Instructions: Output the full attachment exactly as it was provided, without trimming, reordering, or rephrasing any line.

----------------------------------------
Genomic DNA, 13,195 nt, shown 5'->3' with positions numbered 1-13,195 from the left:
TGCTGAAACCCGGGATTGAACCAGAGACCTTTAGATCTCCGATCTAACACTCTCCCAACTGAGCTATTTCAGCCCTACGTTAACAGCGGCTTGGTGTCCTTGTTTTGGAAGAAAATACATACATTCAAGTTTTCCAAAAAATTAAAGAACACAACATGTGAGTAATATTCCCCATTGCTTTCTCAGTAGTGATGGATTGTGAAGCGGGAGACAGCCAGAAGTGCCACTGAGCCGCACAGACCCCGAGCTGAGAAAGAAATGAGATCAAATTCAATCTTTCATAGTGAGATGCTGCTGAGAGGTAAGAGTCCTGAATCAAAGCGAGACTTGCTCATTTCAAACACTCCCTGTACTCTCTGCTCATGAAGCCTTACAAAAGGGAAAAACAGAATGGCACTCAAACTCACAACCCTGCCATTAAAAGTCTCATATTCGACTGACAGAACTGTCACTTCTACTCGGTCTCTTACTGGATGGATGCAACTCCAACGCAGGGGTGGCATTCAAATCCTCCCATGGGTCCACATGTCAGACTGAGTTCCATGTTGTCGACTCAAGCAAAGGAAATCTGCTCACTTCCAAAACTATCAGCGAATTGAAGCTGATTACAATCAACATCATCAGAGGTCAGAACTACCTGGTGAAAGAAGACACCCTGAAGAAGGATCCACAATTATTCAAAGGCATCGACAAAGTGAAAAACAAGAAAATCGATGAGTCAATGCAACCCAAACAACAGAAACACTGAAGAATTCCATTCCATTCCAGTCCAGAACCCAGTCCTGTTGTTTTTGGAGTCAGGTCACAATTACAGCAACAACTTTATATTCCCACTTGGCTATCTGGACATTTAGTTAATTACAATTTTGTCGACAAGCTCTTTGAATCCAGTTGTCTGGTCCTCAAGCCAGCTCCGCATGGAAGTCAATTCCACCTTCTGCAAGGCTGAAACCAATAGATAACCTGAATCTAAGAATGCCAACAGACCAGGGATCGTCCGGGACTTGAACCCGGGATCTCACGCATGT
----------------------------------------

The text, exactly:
Genomic DNA, 13,195 nt, shown 5'->3' with positions numbered 1-13,195 from the left:
TGCTGAAACCCGGGATTGAACCAGAGACCTTTAGATCTCCGATCTAACACTCTCCCAACTGAGCTATTTCAGCCCTACGTTAACAGCGGCTTGGTGTCCTTGTTTTGGAAGAAAATACATACATTCAAGTTTTCCAAAAAATTAAAGAACACAACATGTGAGTAATATTCCCCATTGCTTTCTCAGTAGTGATGGATTGTGAAGCGGGAGACAGCCAGAAGTGCCACTGAGCCGCACAGACCCCGAGCTGAGAAAGAAATGAGATCAAATTCAATCTTTCATAGTGAGATGCTGCTGAGAGGTAAGAGTCCTGAATCAAAGCGAGACTTGCTCATTTCAAACACTCCCTGTACTCTCTGCTCATGAAGCCTTACAAAAGGGAAAAACAGAATGGCACTCAAACTCACAACCCTGCCATTAAAAGTCTCATATTCGACTGACAGAACTGTCACTTCTACTCGGTCTCTTACTGGATGGATGCAACTCCAACGCAGGGGTGGCATTCAAATCCTCCCATGGGTCCACATGTCAGACTGAGTTCCATGTTGTCGACTCAAGCAAAGGAAATCTGCTCACTTCCAAAACTATCAGCGAATTGAAGCTGATTACAATCAACATCATCAGAGGTCAGAACTACCTGGTGAAAGAAGACACCCTGAAGAAGGATCCACAATTATTCAAAGGCATCGACAAAGTGAAAAACAAGAAAATCGATGAGTCAATGCAACCCAAACAACAGAAACACTGAAGAATTCCATTCCATTCCAGTCCAGAACCCAGTCCTGTTGTTTTTGGAGTCAGGTCACAATTACAGCAACAACTTTATATTCCCACTTGGCTATCTGGACATTTAGTTAATTACAATTTTGTCGACAAGCTCTTTGAATCCAGTTGTCTGGTCCTCAAGCCAGCTCCGCATGGAAGTCAATTCCACCTTCTGCAAGGCTGAAACCAATAGATAACCTGAATCTAAGAATGCCAACAGACCAGGGATCGTCCGGGACTTGAACCCGGGATCTCACGCATGT